Wild About - Mallow (Candied Sweet Potato with Mallow Topping)

When a major cold snap hit last week, I thought my time for foraging greens was up. But then, when I was out riding, I would see little patches of mallow (Malva neglecta) along protected fence lines. Unfortunately, there were yards on the other side of those fences, and I won't eat any food that comes near kept grass. There is just too much potential for contamination with chemicals. This is something you constantly have to be aware of in an urban setting. It seems to me that the risk of illness from a misidentification is minimal if you are a thoughtful urban forager, but the risk of eating pesticides, herbicides, or other chemicals is very real. I stay away from lawn, parks, roads, and anything that grows directly next to a trail.

So, after quite a few miles on my bike, I was finally able to find a patch of mallow growing in an area protected from the elements, but safe from chemical warfare (not an easy combo deep into November in the Rocky Mountain region). Even though the leaves are smaller than in the summer, I was still able to collect enough for a few recipes.

If you would like to forage mallow, look for it's telltale fan-shaped leaves. The plant tends to creep along the ground in disturbed soil (near humans). The leaves, flowers, and fruit are all edible. Some think mallow fruit tastes of cheese, thus it's other common name - cheese weed. Use mallow leaves as you would any greens, sauteed with something porky, in salads, with eggs, or in soups.

In honor of Thanksgiving, I decided to make candied sweet potatoes with mallow. I know, another food joke, hooray, the last one went over so well. Don't hurt me, but I'm not a fan of sweet potato casserole with marshmallows on top. If you aren't either, perhaps you'd prefer this version, where the sweet potato gets naturally candied with a long roast, and eventually benefits from the contrast of crispy mallow.

Roast whole sweet potatoes in the oven for a least an hour, until they get quite soft. In the meantime, dust dry mallow leaves with a little rice flour, and shallow fry them in lard (be very very careful, they'll spatter!) for just a few seconds, or until crispy and lightly browned. When the roasted sweet potatoes are cooked, slit them down the side, slide a few pats of butter in them, sprinkle with black walnuts (or pecans), and top with the frizzled mallow and a few cracks of salt and pepper.

I'm sharing this recipe with the Hearth and Soul hop and Real Food Wednesday.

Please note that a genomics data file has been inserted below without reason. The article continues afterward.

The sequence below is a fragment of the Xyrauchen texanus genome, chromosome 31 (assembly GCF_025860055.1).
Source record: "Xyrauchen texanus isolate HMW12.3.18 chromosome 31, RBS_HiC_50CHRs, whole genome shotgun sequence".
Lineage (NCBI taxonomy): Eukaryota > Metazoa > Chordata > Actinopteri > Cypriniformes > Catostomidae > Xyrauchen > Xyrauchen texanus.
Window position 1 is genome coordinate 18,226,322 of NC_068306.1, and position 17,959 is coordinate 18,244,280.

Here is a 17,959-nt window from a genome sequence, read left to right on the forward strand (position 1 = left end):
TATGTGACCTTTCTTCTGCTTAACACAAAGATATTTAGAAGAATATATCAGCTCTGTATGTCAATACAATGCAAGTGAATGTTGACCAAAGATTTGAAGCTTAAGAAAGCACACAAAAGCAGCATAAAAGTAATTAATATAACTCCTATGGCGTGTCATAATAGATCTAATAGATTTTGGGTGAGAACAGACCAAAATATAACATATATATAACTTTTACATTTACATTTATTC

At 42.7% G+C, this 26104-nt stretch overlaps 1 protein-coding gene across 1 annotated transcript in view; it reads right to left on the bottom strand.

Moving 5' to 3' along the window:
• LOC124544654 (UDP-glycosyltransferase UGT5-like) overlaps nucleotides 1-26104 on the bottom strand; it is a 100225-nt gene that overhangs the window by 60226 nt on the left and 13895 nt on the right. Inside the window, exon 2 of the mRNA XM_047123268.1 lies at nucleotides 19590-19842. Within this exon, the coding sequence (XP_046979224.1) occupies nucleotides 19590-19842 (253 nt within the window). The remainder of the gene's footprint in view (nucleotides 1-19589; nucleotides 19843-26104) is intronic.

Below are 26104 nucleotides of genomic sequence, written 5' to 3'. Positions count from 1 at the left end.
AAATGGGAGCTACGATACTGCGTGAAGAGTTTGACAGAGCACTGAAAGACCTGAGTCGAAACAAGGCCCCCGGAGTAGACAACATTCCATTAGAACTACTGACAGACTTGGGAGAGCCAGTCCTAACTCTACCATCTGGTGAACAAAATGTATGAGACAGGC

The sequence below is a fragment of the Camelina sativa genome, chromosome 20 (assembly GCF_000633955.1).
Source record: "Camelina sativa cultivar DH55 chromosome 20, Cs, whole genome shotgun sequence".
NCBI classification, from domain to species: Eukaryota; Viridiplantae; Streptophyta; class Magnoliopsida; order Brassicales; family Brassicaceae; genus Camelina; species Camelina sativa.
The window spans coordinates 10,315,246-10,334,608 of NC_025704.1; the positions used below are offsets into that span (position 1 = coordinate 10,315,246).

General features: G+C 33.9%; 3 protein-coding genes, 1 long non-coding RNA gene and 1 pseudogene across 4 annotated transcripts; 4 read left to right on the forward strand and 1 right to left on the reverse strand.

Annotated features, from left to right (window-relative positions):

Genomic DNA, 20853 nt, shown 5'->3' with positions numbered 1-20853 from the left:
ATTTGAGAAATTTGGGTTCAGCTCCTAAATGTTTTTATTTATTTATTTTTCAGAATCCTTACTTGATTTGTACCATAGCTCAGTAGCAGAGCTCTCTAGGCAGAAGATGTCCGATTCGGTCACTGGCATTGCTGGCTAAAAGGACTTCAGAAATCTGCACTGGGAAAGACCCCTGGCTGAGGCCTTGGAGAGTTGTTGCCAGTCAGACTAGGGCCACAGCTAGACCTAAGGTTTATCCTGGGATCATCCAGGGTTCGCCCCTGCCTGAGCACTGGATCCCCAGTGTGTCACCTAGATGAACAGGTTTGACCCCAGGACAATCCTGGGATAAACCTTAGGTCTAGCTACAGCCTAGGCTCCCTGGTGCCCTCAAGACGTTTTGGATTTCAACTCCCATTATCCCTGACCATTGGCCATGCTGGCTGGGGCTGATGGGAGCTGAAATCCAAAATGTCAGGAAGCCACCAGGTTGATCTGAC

Comments

  1. Gosh, I find it fascinating how my seasons in SoCal are so different to the rest of the world. Our mallows are either non-existent or teeny in the summer, but huge and luscious and beautiful in the winter. They just started coming up a couple of weeks ago.

    And I love the joke, as always :).

    ReplyDelete
  2. we have mallow bushes backing our house from the neighbor's yard, but I assume that is different from what you are talking about! Will have to see if we have this one lurking around! I love how you are doing mission impossible for greens and coming up with a score every time! Love ya! Enjoy. Alex

    ReplyDelete
  3. Is this mallow the same as mine, which grows stalks and produces purple flowers?

    ReplyDelete
  4. New ingredient to me! Thanks for sharing.

    ReplyDelete
  5. I've never even heard of mallow...but I'm loving the sound of this. A simple roasted potato w/ its own caramelized seepage is my total favorite...but I'm sooo wanting to try a bit of crispified mallow on top. YUM! Wonder if it grows here? You're the rockinest hearth and soul hop foraging hostess, my friend ;) ...like all those liberties I took with the english language? Hmmm.

    ReplyDelete
  6. This sounds delicious! This is why I keep pesticides off of my property - so I can eat the weeds! :)

    ReplyDelete
  7. Great idea! I don't much like sweet potatoes with marshmallows either.

    ReplyDelete
  8. I have to confess, I didn't know what mallow was, but looking at your pictures I am sure I have seen it growing. Your recipe sounds really delicious. I don't use pesticides either, not that I have been brave enough to do any foraging yet, but just in case anyone else does!! Happy Thanksgiving!

    ReplyDelete
  9. I have at this later point in my life, acquired a taste for sweet potatoes and as far as I'm concerned...marshmallows belong on the end of a stick in the campfire. Butter you never cease to amaze and I know you've heard this before..."If I have to be marooned on an island somewhere. You're coming with me!" You take Hearth and Soul hop hostess to a whole 'nother level.

    ReplyDelete
  10. Alex and Pam, sounds like a different plant to me. This is a short ground creeper with flowers that look like tiny wheels of cheese (I think they're white).

    April and Alea - Watch out, or next thing you know I'll be picking in your yards (soon as I get the plane ticket, April).

    Amen, Jason, keep those marshmallow toasting above a campfire!

    ReplyDelete
  11. I have heard its called cheese because the fruits look like a tiny wheel of cheese. I will need to try the greens this year. I always thought they looked like they were some kind of wild geranium- Steve from PA

    ReplyDelete
  12. I can't wait to try this, It's great that it is gluten free too! I knew I had mallow growing around the outside of my vegetable beds, but I wasn't sure what to do with it!

    ReplyDelete

Post a Comment

Popular Posts